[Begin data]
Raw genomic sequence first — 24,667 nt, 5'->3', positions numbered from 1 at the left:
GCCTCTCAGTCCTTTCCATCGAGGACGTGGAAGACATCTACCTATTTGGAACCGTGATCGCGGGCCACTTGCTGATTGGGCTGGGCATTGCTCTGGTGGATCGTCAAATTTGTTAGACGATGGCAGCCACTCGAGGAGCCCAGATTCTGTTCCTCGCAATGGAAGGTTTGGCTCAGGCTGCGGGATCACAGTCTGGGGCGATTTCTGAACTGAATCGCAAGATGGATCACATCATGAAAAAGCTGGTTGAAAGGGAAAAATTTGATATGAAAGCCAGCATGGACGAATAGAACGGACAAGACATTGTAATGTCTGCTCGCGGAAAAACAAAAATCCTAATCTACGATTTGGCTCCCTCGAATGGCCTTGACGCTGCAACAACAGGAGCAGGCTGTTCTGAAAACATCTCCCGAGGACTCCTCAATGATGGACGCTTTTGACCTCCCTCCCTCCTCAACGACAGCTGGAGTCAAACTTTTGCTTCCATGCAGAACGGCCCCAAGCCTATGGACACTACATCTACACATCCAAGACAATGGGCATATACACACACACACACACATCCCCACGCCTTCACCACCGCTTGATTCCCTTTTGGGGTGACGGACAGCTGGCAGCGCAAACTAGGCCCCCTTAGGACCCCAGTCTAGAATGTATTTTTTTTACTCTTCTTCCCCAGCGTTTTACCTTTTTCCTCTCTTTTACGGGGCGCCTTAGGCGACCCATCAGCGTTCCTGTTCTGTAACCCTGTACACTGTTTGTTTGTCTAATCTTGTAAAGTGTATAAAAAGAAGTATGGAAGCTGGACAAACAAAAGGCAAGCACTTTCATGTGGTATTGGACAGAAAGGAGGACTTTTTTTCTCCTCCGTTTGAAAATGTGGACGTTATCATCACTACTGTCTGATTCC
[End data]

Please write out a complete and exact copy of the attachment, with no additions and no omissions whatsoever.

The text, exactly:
Raw genomic sequence first — 24,667 nt, 5'->3', positions numbered from 1 at the left:
GCCTCTCAGTCCTTTCCATCGAGGACGTGGAAGACATCTACCTATTTGGAACCGTGATCGCGGGCCACTTGCTGATTGGGCTGGGCATTGCTCTGGTGGATCGTCAAATTTGTTAGACGATGGCAGCCACTCGAGGAGCCCAGATTCTGTTCCTCGCAATGGAAGGTTTGGCTCAGGCTGCGGGATCACAGTCTGGGGCGATTTCTGAACTGAATCGCAAGATGGATCACATCATGAAAAAGCTGGTTGAAAGGGAAAAATTTGATATGAAAGCCAGCATGGACGAATAGAACGGACAAGACATTGTAATGTCTGCTCGCGGAAAAACAAAAATCCTAATCTACGATTTGGCTCCCTCGAATGGCCTTGACGCTGCAACAACAGGAGCAGGCTGTTCTGAAAACATCTCCCGAGGACTCCTCAATGATGGACGCTTTTGACCTCCCTCCCTCCTCAACGACAGCTGGAGTCAAACTTTTGCTTCCATGCAGAACGGCCCCAAGCCTATGGACACTACATCTACACATCCAAGACAATGGGCATATACACACACACACACACATCCCCACGCCTTCACCACCGCTTGATTCCCTTTTGGGGTGACGGACAGCTGGCAGCGCAAACTAGGCCCCCTTAGGACCCCAGTCTAGAATGTATTTTTTTTACTCTTCTTCCCCAGCGTTTTACCTTTTTCCTCTCTTTTACGGGGCGCCTTAGGCGACCCATCAGCGTTCCTGTTCTGTAACCCTGTACACTGTTTGTTTGTCTAATCTTGTAAAGTGTATAAAAAGAAGTATGGAAGCTGGACAAACAAAAGGCAAGCACTTTCATGTGGTATTGGACAGAAAGGAGGACTTTTTTTCTCCTCCGTTTGAAAATGTGGACGTTATCATCACTACTGTCTGATTCC